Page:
- Respect for diversity
and human differences
- Best practices
- Continuous improvement
- Open and honest communication
HIGH SCHOOL STUDENTS (GRADES 9-12)
- Learning Disabilities and Asperger’s Syndrome (Mild to Moderate)
Ashland High School
65 East Union Street, Ashland, MA 01721 | Map
Program Hours: Wednesday • 3:00 pm – 5:00 pm
The CLUB offers a challenging and structured social, academic, career and life skills curriculum for students, grades 11 and 12, with Asperger’s, High Functioning Autism, Nonverbal Learning Disabilities, ADHD and other learning disabilities who require additional skills to facilitate a successful transition from high school. The CLUB is nurturing in its approach to fostering personal growth, responsibility and independence helping students discover and develop their individual gifts and strengths, become self-advocates, and realize their full potential. A safe, thoughtfully planned environment encourages mutual trust, respect, and acceptance among all participants. The CLUB targets social competencies resulting in effective coping strategies, problem solving, independent life skills, and career experiences. The ultimate goal of the program is to help each person develop a broader repertoire of social competency and adaptive skills.
Our program’s four modules focus on developing the social and communication competencies necessary for independent living, including:
- Career/Vocational/College Preparation
- Living Independently
- Understanding Self
- Banking and Budgeting
The ability to prepare for, seek and maintain employment is necessary for a productive and fulfilling life. The emphasis in this part of the curriculum is on identifying the life goals of the participant and supporting the acquisition of the skills necessary to be successful. These skills might be acquired in college, technical school, in the community, or at the worksite. Participants will develop resumes, practice interview skills, complete job applications, identify sources for education and training, and explore volunteer work.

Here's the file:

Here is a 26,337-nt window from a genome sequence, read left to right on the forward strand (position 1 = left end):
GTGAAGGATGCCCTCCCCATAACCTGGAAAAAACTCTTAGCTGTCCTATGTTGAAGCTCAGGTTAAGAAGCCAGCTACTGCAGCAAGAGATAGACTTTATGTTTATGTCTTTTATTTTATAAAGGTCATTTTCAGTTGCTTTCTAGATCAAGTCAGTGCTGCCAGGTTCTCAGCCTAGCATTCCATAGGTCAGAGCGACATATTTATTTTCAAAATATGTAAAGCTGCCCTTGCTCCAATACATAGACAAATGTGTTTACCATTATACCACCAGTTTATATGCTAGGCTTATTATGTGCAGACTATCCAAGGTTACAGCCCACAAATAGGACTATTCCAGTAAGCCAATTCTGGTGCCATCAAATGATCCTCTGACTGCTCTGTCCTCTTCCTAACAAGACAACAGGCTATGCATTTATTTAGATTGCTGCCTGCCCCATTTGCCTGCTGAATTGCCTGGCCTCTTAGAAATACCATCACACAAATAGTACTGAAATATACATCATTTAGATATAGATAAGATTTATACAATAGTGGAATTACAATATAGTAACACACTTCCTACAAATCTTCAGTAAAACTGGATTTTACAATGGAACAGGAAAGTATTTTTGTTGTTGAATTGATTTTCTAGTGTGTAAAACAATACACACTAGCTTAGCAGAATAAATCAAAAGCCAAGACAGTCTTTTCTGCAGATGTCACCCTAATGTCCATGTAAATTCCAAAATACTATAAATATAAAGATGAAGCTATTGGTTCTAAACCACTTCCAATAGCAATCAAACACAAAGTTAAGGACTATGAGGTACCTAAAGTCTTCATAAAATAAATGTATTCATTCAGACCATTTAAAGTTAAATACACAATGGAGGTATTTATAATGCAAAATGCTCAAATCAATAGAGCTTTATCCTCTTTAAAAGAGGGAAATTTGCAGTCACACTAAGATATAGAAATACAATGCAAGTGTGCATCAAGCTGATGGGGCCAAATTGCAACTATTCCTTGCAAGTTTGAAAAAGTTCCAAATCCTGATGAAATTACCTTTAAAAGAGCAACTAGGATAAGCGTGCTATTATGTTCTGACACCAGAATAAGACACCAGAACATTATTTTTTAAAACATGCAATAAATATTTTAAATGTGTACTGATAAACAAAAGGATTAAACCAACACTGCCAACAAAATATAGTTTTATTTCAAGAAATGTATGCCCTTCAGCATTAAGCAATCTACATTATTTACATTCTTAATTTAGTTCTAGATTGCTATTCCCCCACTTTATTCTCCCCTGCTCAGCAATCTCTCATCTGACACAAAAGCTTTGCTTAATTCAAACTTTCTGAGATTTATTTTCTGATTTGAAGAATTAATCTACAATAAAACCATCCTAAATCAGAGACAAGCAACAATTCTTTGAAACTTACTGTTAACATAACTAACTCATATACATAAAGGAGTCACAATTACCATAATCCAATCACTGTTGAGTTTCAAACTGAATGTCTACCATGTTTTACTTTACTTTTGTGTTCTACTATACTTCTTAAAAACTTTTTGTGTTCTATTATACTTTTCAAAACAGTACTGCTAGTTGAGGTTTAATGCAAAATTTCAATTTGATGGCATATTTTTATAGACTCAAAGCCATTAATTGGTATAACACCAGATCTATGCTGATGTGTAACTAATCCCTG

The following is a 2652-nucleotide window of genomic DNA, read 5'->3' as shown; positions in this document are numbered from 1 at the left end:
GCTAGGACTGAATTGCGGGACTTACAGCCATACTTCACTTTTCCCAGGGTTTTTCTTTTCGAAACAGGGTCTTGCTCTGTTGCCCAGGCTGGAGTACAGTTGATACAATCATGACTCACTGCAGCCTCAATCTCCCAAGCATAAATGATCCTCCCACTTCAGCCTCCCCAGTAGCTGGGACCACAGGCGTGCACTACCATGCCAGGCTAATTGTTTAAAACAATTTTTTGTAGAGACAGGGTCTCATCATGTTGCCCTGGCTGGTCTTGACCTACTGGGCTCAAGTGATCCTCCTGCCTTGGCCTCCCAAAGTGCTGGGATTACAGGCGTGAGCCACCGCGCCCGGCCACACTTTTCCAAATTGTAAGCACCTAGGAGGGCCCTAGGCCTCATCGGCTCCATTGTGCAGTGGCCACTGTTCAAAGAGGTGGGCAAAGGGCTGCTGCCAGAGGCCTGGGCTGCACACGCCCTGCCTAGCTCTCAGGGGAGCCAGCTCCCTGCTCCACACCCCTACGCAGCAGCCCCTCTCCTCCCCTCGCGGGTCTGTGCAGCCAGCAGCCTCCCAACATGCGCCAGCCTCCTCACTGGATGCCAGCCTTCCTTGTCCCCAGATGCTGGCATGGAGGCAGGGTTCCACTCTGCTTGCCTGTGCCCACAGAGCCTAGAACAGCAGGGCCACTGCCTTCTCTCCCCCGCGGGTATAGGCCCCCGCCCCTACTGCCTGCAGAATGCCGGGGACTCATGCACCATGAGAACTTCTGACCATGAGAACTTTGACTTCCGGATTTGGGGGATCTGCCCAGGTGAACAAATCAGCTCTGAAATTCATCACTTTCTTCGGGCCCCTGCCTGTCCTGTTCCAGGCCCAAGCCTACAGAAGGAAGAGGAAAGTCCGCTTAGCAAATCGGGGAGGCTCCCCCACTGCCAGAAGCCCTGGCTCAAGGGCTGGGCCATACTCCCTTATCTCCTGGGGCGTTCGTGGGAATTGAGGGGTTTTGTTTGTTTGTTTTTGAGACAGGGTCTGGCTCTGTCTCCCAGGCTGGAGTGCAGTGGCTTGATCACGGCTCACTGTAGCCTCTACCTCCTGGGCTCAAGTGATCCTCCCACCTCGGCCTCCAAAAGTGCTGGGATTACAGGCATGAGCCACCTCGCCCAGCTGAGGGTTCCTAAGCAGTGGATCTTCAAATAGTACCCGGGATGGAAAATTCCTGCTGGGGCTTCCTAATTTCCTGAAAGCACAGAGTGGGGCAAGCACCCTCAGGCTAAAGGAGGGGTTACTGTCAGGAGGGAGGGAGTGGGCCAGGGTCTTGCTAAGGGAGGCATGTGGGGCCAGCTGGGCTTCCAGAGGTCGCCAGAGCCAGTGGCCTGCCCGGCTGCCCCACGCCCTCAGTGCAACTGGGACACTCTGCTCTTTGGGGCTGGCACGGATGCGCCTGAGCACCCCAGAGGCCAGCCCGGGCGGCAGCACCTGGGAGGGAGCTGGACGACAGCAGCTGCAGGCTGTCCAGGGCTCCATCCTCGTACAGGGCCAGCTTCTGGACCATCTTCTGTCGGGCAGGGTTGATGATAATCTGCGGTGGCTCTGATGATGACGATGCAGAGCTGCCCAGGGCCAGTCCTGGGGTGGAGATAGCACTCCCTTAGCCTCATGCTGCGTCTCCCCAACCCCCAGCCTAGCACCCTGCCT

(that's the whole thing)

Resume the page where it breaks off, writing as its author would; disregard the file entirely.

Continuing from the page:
Independent living skills are those skills necessary for individuals to deal with day-to-day demands and responsibilities. Among the areas focused on in this part of the curriculum are managing responsibilities including grooming, planning nutritionally appropriate meals, travelling independently, and maintaining personal living space. Additionally, participants will identify and engage in leisure activities and learn about online safety and navigating the online social world.
Understanding self is an individual’s awareness of personal strengths and weaknesses, the ability to set goals and make choices, develop coping skills and interact with others in a socially competent manner. Participants will develop an understanding of their strengths and limitations and a belief in their ability to be successful. Additionally, participants will practice the appropriate interpretation and use of nonverbal language including facial expressions, body gestures and body proximities as well as engaging in conversational interactions with peers and adults.
Banking and Budgeting
Managing money is one of the building blocks of an independent life. Participants are taught practical money management skills through simulated and real life experiences. Key areas of focus include understanding banking transactions, reconciling a bank account, budgeting funds, and paying bills.
For more information contact:
Marcia J. Berkowitz
(508) 653-6776 x113
Students will have increased knowledge and experience in:
- Self awareness
- Self determination
- Independent living skills
- Career/vocational/college preparation
- Social competencies
- Hygiene and grooming
- Developing self-advocacy skills
- Organization, planning and time management
- Short and long-term goal setting